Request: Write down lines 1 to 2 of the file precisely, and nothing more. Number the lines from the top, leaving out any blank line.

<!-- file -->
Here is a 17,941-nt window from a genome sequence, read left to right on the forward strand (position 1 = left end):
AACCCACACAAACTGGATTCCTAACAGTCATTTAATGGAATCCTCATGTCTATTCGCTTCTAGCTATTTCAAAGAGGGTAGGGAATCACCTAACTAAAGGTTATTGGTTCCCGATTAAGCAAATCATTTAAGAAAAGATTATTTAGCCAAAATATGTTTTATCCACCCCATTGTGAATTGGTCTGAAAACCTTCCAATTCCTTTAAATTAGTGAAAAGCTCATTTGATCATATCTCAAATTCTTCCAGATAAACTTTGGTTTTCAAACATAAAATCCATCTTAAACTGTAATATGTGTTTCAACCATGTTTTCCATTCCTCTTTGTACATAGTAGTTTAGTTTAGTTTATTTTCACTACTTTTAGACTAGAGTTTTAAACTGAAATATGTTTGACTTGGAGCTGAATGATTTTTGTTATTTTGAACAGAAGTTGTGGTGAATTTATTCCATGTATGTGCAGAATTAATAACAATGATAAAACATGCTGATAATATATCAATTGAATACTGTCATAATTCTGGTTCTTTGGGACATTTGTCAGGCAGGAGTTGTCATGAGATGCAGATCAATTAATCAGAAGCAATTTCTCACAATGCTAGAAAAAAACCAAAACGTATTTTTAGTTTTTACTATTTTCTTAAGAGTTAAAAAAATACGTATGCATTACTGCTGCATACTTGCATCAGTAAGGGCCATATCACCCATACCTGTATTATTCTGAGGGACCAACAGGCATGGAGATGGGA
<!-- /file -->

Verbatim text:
Here is a 17,941-nt window from a genome sequence, read left to right on the forward strand (position 1 = left end):
AACCCACACAAACTGGATTCCTAACAGTCATTTAATGGAATCCTCATGTCTATTCGCTTCTAGCTATTTCAAAGAGGGTAGGGAATCACCTAACTAAAGGTTATTGGTTCCCGATTAAGCAAATCATTTAAGAAAAGATTATTTAGCCAAAATATGTTTTATCCACCCCATTGTGAATTGGTCTGAAAACCTTCCAATTCCTTTAAATTAGTGAAAAGCTCATTTGATCATATCTCAAATTCTTCCAGATAAACTTTGGTTTTCAAACATAAAATCCATCTTAAACTGTAATATGTGTTTCAACCATGTTTTCCATTCCTCTTTGTACATAGTAGTTTAGTTTAGTTTATTTTCACTACTTTTAGACTAGAGTTTTAAACTGAAATATGTTTGACTTGGAGCTGAATGATTTTTGTTATTTTGAACAGAAGTTGTGGTGAATTTATTCCATGTATGTGCAGAATTAATAACAATGATAAAACATGCTGATAATATATCAATTGAATACTGTCATAATTCTGGTTCTTTGGGACATTTGTCAGGCAGGAGTTGTCATGAGATGCAGATCAATTAATCAGAAGCAATTTCTCACAATGCTAGAAAAAAACCAAAACGTATTTTTAGTTTTTACTATTTTCTTAAGAGTTAAAAAAATACGTATGCATTACTGCTGCATACTTGCATCAGTAAGGGCCATATCACCCATACCTGTATTATTCTGAGGGACCAACAGGCATGGAGATGGGA